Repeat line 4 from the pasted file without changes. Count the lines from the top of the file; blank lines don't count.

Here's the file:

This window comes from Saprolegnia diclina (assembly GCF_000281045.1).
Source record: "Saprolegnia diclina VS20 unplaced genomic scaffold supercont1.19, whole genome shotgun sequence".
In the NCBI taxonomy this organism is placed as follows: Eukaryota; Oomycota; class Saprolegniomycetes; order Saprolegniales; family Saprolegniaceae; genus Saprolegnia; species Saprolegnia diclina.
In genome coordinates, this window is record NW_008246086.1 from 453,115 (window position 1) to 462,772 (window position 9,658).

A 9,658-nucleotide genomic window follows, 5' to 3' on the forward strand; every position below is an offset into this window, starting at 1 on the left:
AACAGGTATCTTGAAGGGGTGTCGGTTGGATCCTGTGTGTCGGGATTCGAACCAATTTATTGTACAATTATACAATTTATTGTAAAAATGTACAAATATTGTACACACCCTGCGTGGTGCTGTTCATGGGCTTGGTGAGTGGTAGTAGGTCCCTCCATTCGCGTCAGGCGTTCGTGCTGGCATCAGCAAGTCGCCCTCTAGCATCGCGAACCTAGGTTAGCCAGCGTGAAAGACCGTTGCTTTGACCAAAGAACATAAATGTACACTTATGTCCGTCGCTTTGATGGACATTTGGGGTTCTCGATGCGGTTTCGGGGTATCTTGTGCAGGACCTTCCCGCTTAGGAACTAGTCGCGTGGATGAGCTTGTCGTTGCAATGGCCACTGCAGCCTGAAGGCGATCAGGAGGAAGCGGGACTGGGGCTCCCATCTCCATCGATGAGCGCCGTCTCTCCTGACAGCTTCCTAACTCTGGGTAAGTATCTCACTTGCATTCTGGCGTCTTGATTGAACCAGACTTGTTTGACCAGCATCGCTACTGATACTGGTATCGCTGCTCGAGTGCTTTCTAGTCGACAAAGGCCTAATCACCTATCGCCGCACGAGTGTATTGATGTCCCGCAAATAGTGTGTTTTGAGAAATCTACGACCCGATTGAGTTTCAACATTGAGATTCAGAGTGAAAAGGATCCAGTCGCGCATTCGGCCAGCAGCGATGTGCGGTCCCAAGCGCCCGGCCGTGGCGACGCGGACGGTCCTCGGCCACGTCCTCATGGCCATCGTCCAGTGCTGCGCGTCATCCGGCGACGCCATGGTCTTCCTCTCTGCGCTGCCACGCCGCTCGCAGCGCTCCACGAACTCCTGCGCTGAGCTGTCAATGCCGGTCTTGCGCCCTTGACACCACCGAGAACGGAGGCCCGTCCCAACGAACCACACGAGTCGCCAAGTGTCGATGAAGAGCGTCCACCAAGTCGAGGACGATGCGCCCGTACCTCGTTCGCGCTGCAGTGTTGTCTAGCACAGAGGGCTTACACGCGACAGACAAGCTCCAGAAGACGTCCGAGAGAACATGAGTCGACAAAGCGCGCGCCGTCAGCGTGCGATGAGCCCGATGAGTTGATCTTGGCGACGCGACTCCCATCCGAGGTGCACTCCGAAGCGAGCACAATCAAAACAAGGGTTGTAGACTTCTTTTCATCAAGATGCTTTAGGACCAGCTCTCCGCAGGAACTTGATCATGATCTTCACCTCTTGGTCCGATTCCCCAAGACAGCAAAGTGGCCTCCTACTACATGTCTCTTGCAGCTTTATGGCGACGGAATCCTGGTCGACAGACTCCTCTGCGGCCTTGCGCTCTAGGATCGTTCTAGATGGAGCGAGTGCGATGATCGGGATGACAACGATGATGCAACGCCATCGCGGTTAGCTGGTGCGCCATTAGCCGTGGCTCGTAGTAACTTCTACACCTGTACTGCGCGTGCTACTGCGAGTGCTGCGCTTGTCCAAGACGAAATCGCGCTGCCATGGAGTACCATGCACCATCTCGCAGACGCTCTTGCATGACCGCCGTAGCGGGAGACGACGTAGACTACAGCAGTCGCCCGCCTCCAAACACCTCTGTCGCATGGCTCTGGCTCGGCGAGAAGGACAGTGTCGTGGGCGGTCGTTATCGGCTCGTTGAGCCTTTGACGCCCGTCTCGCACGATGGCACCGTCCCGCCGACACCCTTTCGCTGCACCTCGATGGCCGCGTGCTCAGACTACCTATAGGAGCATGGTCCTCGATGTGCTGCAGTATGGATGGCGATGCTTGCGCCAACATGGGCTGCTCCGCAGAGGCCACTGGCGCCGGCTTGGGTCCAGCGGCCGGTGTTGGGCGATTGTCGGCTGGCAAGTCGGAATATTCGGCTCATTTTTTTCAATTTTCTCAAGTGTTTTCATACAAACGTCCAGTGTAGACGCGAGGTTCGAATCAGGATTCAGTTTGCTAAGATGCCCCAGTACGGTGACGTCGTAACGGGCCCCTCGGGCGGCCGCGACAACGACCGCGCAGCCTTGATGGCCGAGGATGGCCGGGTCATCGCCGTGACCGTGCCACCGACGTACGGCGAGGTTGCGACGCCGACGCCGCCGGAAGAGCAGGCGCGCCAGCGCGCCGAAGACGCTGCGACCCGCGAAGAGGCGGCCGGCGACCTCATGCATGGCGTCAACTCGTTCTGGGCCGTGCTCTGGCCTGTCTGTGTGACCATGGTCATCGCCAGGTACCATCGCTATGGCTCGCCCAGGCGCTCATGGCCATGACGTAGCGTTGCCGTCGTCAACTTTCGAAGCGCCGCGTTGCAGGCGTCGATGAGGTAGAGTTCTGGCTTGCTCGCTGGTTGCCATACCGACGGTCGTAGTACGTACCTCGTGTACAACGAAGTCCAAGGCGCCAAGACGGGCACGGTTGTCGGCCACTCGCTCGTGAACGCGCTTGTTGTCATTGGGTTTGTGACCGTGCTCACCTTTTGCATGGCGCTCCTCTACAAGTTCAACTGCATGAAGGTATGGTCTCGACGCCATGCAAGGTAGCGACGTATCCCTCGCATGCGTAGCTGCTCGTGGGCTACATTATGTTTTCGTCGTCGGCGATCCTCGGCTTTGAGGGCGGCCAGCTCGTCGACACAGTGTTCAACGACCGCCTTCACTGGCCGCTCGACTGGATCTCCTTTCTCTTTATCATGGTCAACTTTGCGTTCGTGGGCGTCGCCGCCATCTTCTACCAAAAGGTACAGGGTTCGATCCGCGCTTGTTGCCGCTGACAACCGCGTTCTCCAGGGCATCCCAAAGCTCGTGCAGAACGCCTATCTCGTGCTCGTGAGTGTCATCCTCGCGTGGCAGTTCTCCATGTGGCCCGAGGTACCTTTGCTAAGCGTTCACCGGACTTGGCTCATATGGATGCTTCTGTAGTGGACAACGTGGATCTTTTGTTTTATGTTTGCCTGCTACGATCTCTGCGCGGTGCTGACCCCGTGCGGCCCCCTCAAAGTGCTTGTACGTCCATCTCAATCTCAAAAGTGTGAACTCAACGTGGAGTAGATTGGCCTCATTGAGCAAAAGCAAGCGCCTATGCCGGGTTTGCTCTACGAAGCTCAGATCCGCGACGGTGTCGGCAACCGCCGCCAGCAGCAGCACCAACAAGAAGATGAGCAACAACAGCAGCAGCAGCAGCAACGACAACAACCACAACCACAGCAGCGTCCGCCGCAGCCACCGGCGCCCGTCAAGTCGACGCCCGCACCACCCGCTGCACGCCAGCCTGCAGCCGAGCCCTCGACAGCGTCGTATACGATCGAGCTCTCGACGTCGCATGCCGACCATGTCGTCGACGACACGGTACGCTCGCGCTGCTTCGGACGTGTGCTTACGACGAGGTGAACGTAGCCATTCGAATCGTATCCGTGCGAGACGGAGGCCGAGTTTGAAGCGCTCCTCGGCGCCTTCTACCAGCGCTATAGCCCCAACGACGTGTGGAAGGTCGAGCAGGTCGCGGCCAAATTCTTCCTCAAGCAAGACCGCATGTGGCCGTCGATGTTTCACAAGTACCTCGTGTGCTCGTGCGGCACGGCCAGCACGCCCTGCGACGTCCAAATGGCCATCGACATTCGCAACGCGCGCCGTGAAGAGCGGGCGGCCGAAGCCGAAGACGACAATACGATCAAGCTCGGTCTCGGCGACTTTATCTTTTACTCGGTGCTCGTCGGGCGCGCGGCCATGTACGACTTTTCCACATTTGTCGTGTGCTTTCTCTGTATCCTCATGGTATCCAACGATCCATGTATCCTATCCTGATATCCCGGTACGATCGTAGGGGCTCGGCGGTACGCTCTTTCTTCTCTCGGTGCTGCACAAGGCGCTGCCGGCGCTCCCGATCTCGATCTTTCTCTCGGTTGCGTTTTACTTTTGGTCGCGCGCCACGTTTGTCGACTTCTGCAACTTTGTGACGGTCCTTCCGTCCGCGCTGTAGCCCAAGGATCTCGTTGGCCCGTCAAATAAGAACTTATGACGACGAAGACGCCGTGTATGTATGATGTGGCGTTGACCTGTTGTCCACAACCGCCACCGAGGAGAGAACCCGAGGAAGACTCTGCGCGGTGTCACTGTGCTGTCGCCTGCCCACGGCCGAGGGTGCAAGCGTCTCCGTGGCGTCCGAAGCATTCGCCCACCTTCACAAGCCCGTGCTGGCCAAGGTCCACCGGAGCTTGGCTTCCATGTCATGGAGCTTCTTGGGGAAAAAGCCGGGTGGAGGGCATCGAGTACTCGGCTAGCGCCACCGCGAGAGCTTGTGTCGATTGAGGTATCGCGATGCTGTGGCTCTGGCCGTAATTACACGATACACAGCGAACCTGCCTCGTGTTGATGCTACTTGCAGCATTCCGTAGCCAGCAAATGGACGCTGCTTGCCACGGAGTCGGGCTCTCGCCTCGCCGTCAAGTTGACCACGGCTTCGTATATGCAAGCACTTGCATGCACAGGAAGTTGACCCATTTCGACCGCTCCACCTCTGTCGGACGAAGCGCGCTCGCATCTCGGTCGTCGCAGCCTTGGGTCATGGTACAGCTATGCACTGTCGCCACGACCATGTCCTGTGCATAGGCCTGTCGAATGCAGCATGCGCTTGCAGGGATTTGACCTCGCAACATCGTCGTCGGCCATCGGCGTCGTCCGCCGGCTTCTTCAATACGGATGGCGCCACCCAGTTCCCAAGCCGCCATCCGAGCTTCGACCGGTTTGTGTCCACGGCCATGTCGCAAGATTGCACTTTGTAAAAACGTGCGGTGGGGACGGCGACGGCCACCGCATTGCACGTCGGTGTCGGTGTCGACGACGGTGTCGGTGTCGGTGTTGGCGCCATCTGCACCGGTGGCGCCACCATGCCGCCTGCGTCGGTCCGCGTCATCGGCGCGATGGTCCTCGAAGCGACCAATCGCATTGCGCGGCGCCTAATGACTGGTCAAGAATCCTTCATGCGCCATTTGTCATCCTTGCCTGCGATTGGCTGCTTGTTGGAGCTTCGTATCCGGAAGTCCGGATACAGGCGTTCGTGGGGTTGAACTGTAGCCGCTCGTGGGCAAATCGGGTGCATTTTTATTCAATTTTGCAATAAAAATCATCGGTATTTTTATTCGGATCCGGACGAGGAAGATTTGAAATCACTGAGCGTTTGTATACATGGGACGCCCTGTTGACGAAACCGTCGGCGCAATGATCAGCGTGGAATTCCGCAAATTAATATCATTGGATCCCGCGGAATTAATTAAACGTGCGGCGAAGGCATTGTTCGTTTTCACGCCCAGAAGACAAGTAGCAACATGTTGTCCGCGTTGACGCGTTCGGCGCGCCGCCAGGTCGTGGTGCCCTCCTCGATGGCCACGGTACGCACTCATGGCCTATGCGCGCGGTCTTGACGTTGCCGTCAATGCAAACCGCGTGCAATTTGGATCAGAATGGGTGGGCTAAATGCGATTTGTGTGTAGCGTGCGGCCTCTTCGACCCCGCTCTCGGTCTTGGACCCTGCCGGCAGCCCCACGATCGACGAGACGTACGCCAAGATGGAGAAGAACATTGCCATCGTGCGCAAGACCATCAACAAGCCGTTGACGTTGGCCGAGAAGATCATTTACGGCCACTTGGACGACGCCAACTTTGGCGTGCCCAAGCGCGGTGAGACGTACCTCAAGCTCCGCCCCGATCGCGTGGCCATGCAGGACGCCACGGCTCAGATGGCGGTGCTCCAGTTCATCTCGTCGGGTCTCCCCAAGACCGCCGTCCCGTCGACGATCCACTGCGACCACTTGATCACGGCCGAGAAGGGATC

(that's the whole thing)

In genome coordinates, this window is record NW_008246086.1 from 453,115 (window position 1) to 462,772 (window position 9,658).